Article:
After founding an art school that seamlessly integrated disabled and non-disabled students, Rodrigo Mendes now helps institutions in private and public sectors reproduce his success in creating environments that accommodate people with disabilities as effectively as they accommodate non-disabled people.
The New Idea
Rodrigo has been a quadriplegic since he was 18, and his disability has exposed him to regular discrimination and exclusion. Though some groups and places in São Paulo are friendly to people with disabilities, there has been no systematic effort to implement the inclusion of disabled people that is required by law.
Using the art school he created in 1994 as a model, Rodrigo helps other organizations and institutions achieve inclusion for disabled people. Working primarily through his Inclusive Action Center, he partners with public and private schools, companies, citizen groups, and cultural institutions to dramatically expand the range of populations they can serve. He and his colleagues instruct their partner organizations on how to prepare their physical space to accommodate heterogeneous groups, and they offer advice to the teachers and co-workers of the disabled. By deepening awareness of and appreciation for disabled participants in these institutions, Rodrigo prepares the way for comprehensive reform. The overriding goal of all their work is the creation of an ethic of diversity in workplaces, schools and communities throughout Brazil.
Exclusion from the labor market and civic life is a major problem for Brazilians with disabilities. Although physically and mentally disabled people make up 14.5 percent of the Brazilian population, they comprise only about 2 percent of active workers in the nation. Those who do work earn comparatively low wages.
The educational system, allegedly the gateway to employment opportunity and advancement for all young people, fails to meet the needs of students with disabilities in Brazil. The failure of the school system shows itself in startlingly low school enrollment figures. While 2.9 million disabled Brazilians are of school age, fewer than half a million are actually enrolled. Furthermore, among disabled youth over 15 years old, nearly one-third have had fewer than two years of education. This is by no means a new trend; 27 percent of adults with disabilities in Brazil have had no formal education at all.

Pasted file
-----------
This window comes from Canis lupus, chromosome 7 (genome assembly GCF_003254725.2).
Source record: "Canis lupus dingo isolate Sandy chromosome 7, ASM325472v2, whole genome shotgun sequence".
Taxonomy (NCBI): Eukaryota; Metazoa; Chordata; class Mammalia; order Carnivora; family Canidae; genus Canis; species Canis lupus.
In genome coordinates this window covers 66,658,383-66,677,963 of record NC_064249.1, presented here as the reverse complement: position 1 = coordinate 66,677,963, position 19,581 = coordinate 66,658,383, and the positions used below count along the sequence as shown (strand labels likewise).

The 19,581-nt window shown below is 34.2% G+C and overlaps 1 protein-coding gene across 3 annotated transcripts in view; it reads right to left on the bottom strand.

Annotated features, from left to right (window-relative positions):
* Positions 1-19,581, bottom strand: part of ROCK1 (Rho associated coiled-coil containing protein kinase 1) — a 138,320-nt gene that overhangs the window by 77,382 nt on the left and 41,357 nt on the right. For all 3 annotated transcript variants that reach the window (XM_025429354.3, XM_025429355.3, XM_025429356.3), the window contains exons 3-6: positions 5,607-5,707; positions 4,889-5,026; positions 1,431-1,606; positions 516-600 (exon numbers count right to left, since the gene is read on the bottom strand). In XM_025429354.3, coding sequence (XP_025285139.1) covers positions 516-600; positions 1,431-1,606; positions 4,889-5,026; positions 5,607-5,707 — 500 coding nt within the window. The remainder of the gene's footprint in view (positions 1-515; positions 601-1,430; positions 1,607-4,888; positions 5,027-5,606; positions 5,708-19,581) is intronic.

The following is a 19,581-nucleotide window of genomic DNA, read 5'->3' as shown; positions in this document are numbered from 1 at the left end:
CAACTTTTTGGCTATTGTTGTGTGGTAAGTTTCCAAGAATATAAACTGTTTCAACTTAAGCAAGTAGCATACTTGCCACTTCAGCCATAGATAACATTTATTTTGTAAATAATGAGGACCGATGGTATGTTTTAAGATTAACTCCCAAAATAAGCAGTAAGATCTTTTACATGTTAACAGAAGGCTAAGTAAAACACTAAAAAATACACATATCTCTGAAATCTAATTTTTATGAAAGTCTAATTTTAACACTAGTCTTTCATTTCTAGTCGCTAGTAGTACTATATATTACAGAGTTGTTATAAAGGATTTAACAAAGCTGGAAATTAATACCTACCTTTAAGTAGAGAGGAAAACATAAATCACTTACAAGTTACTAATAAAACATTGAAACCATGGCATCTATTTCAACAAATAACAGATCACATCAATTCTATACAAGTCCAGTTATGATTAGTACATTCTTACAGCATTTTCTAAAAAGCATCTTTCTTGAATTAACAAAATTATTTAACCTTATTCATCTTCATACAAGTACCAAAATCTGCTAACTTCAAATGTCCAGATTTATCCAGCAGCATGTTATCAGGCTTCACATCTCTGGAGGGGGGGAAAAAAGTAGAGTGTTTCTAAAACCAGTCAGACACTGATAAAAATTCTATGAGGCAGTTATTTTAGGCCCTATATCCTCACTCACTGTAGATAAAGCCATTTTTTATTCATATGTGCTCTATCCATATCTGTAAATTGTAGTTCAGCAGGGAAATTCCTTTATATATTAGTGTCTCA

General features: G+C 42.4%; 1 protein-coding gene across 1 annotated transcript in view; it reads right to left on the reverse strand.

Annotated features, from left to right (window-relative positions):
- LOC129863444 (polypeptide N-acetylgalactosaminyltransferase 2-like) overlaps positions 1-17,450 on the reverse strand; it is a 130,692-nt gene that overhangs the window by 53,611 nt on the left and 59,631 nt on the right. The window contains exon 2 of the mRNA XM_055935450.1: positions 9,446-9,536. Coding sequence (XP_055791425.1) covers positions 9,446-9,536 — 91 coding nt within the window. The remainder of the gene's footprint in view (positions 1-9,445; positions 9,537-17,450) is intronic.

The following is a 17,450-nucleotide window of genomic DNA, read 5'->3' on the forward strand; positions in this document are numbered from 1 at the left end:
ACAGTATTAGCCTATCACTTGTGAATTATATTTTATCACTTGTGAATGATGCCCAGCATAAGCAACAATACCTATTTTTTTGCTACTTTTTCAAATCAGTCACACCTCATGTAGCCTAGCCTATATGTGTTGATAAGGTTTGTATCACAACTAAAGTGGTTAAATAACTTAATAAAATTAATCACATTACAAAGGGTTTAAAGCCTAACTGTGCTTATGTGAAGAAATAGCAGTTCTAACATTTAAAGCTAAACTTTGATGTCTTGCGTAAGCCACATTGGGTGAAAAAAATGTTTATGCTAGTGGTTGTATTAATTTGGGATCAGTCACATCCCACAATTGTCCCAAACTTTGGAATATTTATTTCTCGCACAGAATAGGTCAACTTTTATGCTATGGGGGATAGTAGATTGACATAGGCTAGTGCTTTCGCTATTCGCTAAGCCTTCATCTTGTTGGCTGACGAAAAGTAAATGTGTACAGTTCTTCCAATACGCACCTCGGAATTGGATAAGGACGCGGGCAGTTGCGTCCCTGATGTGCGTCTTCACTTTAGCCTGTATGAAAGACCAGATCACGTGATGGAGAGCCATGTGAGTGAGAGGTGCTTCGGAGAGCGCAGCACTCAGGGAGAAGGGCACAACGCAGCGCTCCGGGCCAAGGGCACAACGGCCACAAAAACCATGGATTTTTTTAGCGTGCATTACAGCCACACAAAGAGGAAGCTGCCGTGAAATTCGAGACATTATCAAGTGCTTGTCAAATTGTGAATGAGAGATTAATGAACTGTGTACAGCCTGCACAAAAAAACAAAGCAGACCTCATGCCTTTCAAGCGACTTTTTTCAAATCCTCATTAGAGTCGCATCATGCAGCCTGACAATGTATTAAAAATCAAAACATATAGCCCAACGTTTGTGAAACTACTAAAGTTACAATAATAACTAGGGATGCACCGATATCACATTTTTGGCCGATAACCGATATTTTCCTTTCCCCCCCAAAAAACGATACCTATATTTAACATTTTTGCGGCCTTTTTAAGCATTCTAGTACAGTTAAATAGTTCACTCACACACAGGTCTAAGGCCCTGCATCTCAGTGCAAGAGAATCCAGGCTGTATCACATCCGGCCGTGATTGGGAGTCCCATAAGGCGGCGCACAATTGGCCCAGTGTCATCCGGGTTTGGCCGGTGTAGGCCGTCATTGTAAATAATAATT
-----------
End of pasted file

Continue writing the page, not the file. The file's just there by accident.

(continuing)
The exclusion of people with disabilities is not limited to education and employment. Disabled people have long faced barriers to exercising their legal rights and participating fully in civic life. This exclusion, in turn, has fed misconceptions and harmful stereotypes about disabled people—that they are lazy, unproductive, only to be pitied or offered charity.
To date, most approaches to integrating disabled people into society have placed the onus on the individuals with disabilities, rather than on the structures that exclude them. Disabled people have had to break barriers and overcome prejudices on their own. Meanwhile, governmental efforts—such as a 1991 law that mandates companies with more than 100 employees dedicate 2 to 5 percent of jobs for disabled workers—have been unsuccessful due to poor compliance. Many companies simply do not know how to implement successful practices of inclusion, and few citizen organizations are prepared to offer concrete strategies to help.
Rodrigo proposes a new approach to integration, creating heterogeneous groups that mix disabled with non-disabled people rather than simply inserting disabled people into existing structures. He believes that interaction on equal terms is essential to the equitable, successful integration of disabled people in any sphere, be it employment, education, or leisure.